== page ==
Enforcement at the FDA reportedly slumped after President Donald Trump took office, with warning letters off by a third and medical device warnings off by two-thirds.
From the January 2017 inauguration through May 22, the FDA issued 1,033 warning letters, a -32.6% decline compared with the most recent equivalent from the Obama administration, Science magazine reported.
And the federal safety watchdog’s Center for Devices & Radiological Health and district offices in Philadelphia, Florida, and New York are down by more than two-thirds – two district offices haven’t put out a warning in more than two years, according to the magazine. And the FDA sent significantly fewer warning letters in the second year of the Trump administration than in the first.
“Those who think the Trump administration has not succeeded in its deregulatory efforts ought to look at these data,” former FDA executive Peter Lurie, now executive director of the Center for Science in the Public Interest, told Science. “Industry may well take the message from this that the cop is not on the beat as often.”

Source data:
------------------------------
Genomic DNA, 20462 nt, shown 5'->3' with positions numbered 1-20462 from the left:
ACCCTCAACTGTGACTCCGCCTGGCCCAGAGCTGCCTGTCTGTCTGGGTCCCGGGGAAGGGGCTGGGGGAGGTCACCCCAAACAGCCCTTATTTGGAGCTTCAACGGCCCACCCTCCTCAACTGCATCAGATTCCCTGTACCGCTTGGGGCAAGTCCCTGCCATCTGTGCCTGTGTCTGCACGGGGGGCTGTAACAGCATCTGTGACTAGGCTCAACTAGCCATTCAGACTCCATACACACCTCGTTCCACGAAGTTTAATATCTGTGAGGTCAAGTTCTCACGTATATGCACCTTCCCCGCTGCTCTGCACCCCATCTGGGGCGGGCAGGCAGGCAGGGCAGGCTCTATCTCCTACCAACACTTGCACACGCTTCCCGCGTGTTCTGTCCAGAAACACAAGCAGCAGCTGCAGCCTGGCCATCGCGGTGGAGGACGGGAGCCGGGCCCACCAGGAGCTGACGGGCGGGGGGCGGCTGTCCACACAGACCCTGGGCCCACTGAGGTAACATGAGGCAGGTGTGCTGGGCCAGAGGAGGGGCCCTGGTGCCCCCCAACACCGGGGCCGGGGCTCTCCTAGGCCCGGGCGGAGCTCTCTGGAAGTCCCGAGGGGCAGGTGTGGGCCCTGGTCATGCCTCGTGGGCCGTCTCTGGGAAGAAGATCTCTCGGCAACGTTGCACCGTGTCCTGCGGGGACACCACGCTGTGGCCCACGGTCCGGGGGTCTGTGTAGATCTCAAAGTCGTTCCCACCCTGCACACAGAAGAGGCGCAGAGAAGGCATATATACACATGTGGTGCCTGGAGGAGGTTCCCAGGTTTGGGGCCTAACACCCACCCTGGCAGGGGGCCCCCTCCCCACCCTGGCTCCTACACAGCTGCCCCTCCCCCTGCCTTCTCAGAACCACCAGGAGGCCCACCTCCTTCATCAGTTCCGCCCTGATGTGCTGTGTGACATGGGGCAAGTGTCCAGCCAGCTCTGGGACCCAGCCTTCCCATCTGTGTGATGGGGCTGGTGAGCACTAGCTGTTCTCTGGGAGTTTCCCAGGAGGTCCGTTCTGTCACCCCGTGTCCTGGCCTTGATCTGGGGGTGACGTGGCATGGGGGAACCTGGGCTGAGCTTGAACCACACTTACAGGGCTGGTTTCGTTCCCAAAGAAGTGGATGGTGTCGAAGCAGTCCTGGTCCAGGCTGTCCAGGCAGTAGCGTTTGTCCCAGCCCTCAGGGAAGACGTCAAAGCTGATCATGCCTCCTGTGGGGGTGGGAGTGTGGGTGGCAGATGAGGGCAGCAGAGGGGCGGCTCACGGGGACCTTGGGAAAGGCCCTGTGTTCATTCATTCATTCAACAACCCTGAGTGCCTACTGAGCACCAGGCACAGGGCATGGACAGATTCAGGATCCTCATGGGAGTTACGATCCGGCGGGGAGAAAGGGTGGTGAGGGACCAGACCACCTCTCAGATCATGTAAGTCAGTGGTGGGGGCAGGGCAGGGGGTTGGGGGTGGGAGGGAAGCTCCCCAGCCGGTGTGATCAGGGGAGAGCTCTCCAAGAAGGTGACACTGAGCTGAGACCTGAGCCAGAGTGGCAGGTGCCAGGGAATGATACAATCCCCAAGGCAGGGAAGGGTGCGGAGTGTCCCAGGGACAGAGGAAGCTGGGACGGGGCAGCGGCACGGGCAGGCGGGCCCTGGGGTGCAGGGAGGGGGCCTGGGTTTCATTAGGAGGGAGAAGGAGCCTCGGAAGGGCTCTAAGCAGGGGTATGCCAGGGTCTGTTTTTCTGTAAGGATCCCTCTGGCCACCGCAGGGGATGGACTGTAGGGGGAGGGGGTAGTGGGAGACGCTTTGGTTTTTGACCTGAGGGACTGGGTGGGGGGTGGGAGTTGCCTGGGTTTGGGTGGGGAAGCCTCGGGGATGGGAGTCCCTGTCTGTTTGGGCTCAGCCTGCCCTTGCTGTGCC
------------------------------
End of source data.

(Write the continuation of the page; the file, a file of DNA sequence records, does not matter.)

“FDA’s power to enforce its requirements is an important part of how it achieves its public health mission,” added Ohio State University law professor Patricia Zettler, a former FDA attorney. “If FDA is not using that power, it sends a signal that violations will be tolerated.”
Former FDA commissioner Dr. Scott Gottlieb said the agency was “pretty aggressive” in enforcing its regulations.
“We were pretty aggressive,” Gottlieb told the magazine via email. “I don’t think you can paint us with a political narrative – that just because we were a Republican administration, somehow we must have ratcheted down enforcement activity. We didn’t.”
The FDA improved enforcement efficiency and expanded field resources during his tenure there, he added in an interview, with stem cells, vaping, dietary supplements, homeopathy, opioids, and generic drugs coming under focus. Warning letters and other such actions are imperfect enforcement measures, Gottlieb argued, according to the report.
“Sometimes the actions we take are visible, like warning letters (or) recalls,” the FDA said in a prepared statement sent to Science. “At other times, our actions to protect consumers are less discernible, but equally vital.”
“The FDA’s enforcement role is extremely important,” former acting commissioner Joshua Sharfstein told the magazine. “If the FDA isn’t doing enforcement, nobody’s doing enforcement.”